Dropping toys in the toy donation bin for my local children’s home used to be my go-to answer if anyone asked me how to help kids in need. But one year, I learned something that stung a little. I found out they needed more than my football donation. They were desperate for something much more expensive and maybe even a little messy.
My Local Children’s Home Had Real Needs
Everything I thought I understood about what children’s homes needed changed when I began serving at a local group home for teenage boys. My first tour was in stark contrast to what I expected. They really didn’t need me to paint a fence, sort their clothes, or donate a football. I thought they would.
My guide took a serious tone when he told me they’re hard-pressed to find someone who will throw a football with their boys. After their lifetime of tragically broken relationships, healthy relationships were what these kids needed the most.
Up to this point in my life, I’d successfully avoided football throwing, but there was something about those words that moved me to get out of bed early Saturday mornings, get a box of donuts, and toss a football with these boys. I was paired in a mentor program with a quiet 15-year-old named Dakota.
Presence over Presents
That same year, my family traded our typical Christmas for a Christmas with Dakota and the other nine boys in his lodge. In all of our collective Christmases, it’s by far our family favorite.
Generous people all over the city had given 64 of this and 64 of that, something to cover every boy at the group home. There were gifts for 11-year-old boys, 12-year-old boys, and so on. But I had never been so thankful not to have a gift under the general tree.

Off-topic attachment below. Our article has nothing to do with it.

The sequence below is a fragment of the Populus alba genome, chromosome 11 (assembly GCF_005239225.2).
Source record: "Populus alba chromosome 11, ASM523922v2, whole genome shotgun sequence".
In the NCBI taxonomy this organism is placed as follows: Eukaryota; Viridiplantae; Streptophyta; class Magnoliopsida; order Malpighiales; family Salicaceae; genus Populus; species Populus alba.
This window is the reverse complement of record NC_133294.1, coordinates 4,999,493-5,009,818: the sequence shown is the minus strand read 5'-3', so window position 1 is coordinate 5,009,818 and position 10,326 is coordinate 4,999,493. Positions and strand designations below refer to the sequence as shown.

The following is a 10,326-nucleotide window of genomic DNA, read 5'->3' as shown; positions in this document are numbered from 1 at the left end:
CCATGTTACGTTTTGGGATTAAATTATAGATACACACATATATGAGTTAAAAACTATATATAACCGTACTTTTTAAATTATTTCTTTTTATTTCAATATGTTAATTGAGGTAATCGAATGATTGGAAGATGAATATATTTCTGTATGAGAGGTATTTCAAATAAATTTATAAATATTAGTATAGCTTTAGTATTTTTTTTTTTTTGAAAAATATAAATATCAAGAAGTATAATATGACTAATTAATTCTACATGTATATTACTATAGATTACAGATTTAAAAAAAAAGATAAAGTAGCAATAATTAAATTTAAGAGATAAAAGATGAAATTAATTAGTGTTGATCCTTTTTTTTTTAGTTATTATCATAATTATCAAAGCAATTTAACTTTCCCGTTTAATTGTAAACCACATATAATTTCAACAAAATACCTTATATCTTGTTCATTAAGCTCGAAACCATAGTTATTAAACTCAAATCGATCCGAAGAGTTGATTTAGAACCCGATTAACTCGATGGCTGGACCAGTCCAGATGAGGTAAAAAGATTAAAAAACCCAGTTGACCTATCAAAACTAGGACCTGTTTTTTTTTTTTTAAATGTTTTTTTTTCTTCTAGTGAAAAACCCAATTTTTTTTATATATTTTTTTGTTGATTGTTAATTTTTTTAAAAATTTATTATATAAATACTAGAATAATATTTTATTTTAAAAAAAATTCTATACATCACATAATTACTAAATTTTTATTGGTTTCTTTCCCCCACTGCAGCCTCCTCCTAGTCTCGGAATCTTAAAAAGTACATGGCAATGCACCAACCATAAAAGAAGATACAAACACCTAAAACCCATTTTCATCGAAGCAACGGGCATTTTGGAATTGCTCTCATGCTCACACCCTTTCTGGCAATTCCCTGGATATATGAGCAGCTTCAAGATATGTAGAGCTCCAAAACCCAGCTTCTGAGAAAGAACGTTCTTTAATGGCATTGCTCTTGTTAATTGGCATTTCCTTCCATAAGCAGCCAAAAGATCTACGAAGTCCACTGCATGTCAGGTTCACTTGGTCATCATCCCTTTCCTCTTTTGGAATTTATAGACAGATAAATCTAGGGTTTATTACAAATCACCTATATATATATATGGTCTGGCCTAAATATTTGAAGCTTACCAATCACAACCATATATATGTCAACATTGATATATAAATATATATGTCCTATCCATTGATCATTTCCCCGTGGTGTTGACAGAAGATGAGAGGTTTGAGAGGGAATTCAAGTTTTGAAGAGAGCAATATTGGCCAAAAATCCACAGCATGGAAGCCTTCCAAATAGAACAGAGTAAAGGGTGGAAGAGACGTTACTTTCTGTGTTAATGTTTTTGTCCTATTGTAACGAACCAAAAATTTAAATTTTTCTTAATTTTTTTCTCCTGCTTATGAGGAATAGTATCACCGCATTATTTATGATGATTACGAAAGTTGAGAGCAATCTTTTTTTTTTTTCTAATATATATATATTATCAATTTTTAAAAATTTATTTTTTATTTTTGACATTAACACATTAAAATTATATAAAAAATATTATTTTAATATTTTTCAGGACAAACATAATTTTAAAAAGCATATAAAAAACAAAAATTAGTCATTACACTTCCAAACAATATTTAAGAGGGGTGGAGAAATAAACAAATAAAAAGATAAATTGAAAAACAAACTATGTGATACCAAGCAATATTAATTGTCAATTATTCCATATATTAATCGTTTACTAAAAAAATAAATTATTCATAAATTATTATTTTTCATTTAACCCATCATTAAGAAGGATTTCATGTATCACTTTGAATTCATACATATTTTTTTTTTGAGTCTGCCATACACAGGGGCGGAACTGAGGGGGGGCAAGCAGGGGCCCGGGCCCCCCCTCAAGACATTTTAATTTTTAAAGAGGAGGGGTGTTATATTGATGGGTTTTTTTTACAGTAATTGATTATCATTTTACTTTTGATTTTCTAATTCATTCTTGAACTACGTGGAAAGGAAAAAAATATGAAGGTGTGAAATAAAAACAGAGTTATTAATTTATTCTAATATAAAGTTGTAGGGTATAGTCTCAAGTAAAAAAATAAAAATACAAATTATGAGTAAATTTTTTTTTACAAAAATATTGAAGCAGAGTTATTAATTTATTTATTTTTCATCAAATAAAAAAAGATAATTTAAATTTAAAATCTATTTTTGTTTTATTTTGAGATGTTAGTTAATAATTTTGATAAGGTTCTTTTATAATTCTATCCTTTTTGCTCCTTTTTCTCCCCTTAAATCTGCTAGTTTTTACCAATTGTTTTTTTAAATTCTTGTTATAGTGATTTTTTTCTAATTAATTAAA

That year, we were able to get personal presents for Dakota and the other boys in his lodge. It was an OU Snapback for K. because we knew he’d refuse anything else. And it was boxing gear for E. because he can only hit the brick wall bare-fisted so many times. It was Bertie Bott’s Every Flavour Beans for D., and yes, we sat on the floor to try every single one. Our Christmas together was personal. We knew things that could only be known from Saturday donuts and football time.
That night, I prayed for every boy who slept in that lodge. I prayed that a personal gift would be a reminder of a real and personal God who knows us and loves us and wants to have a relationship with us.
The sad and stark reality is these boys and many other children sleep away from family, away from the comfort of a home—on Christmas night—not of their own volition, but because of the care they haven’t received in their young lives. The best thing we can do in response is take the Bible seriously.
We care for orphans. And we know that God places the lonely in families.
I didn’t know it at the time, but tossing a football at the local children’s home helped me find my son. That’s right! Dakota and I are family now. No one had ever stayed in Dakota’s life. But God healed his loneliness by giving him a forever family with me. And God fulfilled a lifelong vision I had for adopting.
My role in caring for an orphan started with showing up at a group home, then showing up again. Yours may be teaching them how to bake or play an instrument. It could be tutoring or mentoring. It may be playing checkers, watching movies, hosting holiday parties, or just getting approved to drive them to church. Your presence matters. It has the potential to rob Hell, grow Heaven, and alter the course of an entire family line.
I’ve been forever changed. I’m closer to Christ. I understand His love on a new level. And it came from throwing a football. What could God do in your life through relationships built at your local children’s home?